Ibanez: How has the current tour with Killswitch Engage, Chimaira, and He Is Legend been going for you guys?
Sam: Yeah, it's been really cool. Everything's been sold out, and the crowds have been really cool. You know, we've done a couple of tours now, so it's not like "wow". It's become a bit of a routine, but I still really enjoy being out here and stuff. Yeah no, it's been good.
Ibanez: Are there any particular shows from the tour that have really stood out for you guys?
Sam: Yeah, like the last one in Seattle was really cool. It was one of the biggest ones, and it was like this really nice old theater, really big. And the crowd was really into it. So yeah, there's been a few. I think it's more like interesting venues, like we had one in Texas that was an outside sort of thing. It's more noticeable when you play an interesting venue. The crowds have been pretty much good everywhere. They've all been really into it. Yeah, it's cool.
Ibanez: Who were some of your biggest influences musically?
Sam: Not so much probably people as much as bands I listened to I suppose. I was into all the old favorites that every metal guy is into, like Slayer and Maiden and all that kind of stuff. Then I got into a bit of death metal and thrash, and then I got into a bit of hard rock sort of later, like when it wasn't really popular anymore. Like I got into the sort of stuff like Bon Jovi around '94. When I started listening to it, it was kind of funny, but I actually thought it was quite good. When I started getting into it, it was already out of fashion. In a way, I think that's kind of what's made our sound the way it is today. I never really have gotten into the whole power metal thing, like it was in the old days, Helloween and stuff. I never really heard them much.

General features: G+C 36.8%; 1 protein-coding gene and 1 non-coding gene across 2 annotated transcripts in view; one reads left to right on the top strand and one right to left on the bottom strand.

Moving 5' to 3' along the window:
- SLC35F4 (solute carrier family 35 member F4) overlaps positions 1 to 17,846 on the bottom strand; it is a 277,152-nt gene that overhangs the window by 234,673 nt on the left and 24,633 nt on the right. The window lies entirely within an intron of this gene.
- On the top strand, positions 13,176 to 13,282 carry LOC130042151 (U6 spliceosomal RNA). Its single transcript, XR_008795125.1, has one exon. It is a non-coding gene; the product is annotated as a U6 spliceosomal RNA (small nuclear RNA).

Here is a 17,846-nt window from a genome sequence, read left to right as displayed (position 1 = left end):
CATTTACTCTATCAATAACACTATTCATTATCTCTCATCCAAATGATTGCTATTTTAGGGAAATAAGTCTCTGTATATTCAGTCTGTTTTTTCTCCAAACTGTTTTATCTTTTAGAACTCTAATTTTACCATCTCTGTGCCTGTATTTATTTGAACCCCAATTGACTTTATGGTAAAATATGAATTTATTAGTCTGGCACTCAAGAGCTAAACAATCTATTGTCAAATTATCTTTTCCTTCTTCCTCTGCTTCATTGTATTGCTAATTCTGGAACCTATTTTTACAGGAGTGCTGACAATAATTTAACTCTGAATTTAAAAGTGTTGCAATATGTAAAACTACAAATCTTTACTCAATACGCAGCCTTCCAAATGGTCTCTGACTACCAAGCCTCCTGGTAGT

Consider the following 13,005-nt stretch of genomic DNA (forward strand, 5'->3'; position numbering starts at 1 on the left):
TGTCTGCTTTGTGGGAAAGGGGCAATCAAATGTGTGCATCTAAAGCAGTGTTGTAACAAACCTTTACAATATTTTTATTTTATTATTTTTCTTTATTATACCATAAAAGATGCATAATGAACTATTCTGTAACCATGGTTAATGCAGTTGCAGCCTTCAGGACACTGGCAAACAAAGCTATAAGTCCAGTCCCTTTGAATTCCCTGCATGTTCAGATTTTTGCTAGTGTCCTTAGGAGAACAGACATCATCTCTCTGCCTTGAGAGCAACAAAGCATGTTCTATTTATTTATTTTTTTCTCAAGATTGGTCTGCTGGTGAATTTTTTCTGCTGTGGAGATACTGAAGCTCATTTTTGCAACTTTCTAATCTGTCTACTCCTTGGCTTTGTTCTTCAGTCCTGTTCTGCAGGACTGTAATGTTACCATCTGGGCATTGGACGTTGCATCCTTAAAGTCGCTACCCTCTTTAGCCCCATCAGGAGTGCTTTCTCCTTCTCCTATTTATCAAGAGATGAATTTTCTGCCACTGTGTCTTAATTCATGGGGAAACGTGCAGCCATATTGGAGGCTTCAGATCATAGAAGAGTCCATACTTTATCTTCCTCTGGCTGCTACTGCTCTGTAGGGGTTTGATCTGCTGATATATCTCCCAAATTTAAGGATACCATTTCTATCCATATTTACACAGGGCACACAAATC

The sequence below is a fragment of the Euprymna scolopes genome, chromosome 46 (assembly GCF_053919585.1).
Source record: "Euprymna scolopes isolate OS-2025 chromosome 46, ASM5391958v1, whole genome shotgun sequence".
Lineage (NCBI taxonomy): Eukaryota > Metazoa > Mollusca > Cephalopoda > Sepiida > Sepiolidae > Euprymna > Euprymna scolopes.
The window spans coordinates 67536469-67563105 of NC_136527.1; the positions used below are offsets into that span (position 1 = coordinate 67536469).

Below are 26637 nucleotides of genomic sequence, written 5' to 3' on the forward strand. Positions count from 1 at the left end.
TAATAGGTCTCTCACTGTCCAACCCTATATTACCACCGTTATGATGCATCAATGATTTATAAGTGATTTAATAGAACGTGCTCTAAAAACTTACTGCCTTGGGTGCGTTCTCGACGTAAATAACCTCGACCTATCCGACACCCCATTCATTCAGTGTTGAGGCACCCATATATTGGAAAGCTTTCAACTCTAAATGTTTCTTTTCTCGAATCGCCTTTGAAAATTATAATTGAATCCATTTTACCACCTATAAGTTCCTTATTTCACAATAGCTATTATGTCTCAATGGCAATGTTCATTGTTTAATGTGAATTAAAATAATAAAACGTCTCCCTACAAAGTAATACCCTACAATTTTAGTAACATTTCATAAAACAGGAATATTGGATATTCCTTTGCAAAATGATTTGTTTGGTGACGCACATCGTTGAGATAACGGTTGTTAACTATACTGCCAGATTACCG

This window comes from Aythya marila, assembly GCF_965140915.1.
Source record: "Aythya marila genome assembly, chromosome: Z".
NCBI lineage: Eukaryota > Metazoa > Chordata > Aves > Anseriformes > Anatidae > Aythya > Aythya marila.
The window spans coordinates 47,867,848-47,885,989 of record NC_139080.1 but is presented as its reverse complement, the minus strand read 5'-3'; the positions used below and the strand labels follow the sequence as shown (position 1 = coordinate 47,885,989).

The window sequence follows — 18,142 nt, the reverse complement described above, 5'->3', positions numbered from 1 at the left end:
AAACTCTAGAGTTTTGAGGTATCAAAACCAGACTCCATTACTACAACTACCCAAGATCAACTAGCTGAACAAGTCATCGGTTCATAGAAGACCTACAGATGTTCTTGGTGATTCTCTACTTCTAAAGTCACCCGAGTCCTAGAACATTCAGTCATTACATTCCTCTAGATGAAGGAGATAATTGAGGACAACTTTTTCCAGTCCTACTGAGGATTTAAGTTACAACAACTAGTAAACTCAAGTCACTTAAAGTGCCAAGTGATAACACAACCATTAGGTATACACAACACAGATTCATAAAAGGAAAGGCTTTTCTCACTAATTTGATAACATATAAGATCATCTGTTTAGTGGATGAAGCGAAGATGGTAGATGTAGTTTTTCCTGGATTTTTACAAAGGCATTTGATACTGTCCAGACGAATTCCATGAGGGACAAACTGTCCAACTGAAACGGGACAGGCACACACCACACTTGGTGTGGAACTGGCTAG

That was basically what I grew up on. Whoever was in those particular bands that I was listening to, I would learn solos off of them. I learned a couple of solos from Death and Obituary and obviously the old Metallica stuff. I didn't really pick out a particular guy. I just liked the bands and was a big fan of what they were doing in general.
Ibanez: So you were basically a lot more focused on the entire package rather than one particular guitar guy?
Sam: Yeah exactly. I never really got into the guitar guys like Satriani. That wasn't really my thing.